Magazine article Insight on the News

Rivals Spout off over the Whaling Ban

Magazine article Insight on the News

Rivals Spout off over the Whaling Ban

Article excerpt

Summary: Environmentalists are fuming over Norway's decision to resume commercial wholing in violation of a 6-year-old international ban. The vagueness of the law will make a resolution difficult, but, in light of a meeting in May of the international Whaling Commission, all sides are manning their warships.

By 3 in the afternoon on Dec. 26, night had already fallen on the Norwegian fishing village of Steine, some 150 miles north of the Arctic Circle. Walking alone along the coastline in the dark, Dwight Worker, an American agent of the Oceanic Research and Conservation Action Force, made his way silently to a dock where the 72-foot Norwegian whaling vessel Nybraena was berthed.

As two other ORCA Force reconnaissance agents waited in the nearby town of Stamsund and a volunteer Norwegian kept watch from a ridge a mile away, Worker slipped into the ship's engine room, disassembled the cooling pipes, opened the sea intake valves and let the freezing sea into the belly of the whaler. The Nybraena filled with water and drifted from the dock, sinking quickly Worker and the volunteer Norwegian escaped safely, with Worker departing immediately for the Netherlands. The two ORCA reconnaissance agents, including Capt. Paul Watson, the leader of the California-based Sea Shepherd Conservation Society, ORCA's parent group, embarked on the 930-mile drive on icy roads to Stockholm. Later, after going on to Amsterdam, Watson phoned the police on the Lofoten and Vesteralen islands in Norway and claimed responsibility for the attack.

The sinking of the Nybraena was only one battle in a wider war that environmentalists are waging on whaling countries -- a war that has heated up in light of the meeting of the International Whaling Commission, or IWC, on May 10-14 in Kyoto, Japan. "Our argument with Norway is not whether they can or cannot use whales," says Watson, dressed pirate-like in a white buccaneer shirt and black pants tucked into knee-high black leather boots. "It is that they are breaking international regulations in killing them. They should be abiding by the regulations of the [IWC], and they're not doing that. We're trying to get them to comply with the law"

The law that Watson champions is a 1982 ban by the 37-member whaling commission that prohibited commercial whaling from 1986 until 1990. The ban was extended until 1992 and again until at least through this year. Norway, along with Japan, Iceland, Peru and the Soviet Union, formally objected to the ban in 1986 and claimed that they were not legally bound by it. All but Norway and the Soviet Union relented in their opposition. Eventually Norway, too, bowing to international pressure, renounced whaling except when it could be justified for scientific research.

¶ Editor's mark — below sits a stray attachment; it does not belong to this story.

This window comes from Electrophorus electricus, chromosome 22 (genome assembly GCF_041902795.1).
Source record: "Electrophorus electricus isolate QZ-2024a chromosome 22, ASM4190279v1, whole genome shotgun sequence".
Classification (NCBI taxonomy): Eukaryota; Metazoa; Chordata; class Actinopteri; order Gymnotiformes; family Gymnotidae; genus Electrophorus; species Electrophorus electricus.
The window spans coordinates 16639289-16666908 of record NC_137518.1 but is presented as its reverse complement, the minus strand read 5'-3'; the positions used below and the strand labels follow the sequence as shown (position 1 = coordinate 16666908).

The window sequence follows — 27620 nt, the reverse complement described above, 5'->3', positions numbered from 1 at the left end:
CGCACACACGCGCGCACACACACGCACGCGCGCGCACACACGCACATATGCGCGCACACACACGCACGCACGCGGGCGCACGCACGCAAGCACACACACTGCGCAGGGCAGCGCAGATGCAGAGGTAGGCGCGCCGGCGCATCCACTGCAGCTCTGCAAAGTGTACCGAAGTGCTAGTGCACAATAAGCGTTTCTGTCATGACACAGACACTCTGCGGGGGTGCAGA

But at its 1992 meeting in Glasgow, Scotland, the Scientific Committee of the IWC decided that "research" was merely an excuse for commercial whaling. Indeed, most of the whales killed for science ended up on plates in Japan rather than under microscopes. As the world's largest consumer of whale meat, Japan has provided a market for whaling nations, and its own hunt in the name of science in the most recent five-month season brought in 330 minke whales, which sell for up to $30,000 each.

The fate of the minke whale is of particular concern to both whaling nations and environmentalists. In 1992, the Scientific Committee cited 87,000 whales in the Northeast Atlantic and 760,000 in Antarctic waters. Norway took these findings as proof that a limited harvesting of minke whales was environmentally sound and said last year that it would resume commercial whaling this May. The decision sent environmentalists back to the trenches to plan new offensives. Sea Shepherd went after Norwegian whalers directly, and other groups, such as the Humane Society and the Earth Island Institute, used more traditional methods such as boycotts and petitions.

Nor are environmentalists shying away from a fight with Norwegian Prime Minister Gro Harlem Brundtland, even though she was their greatest political ally until her government's position on commercial whaling reversed. …

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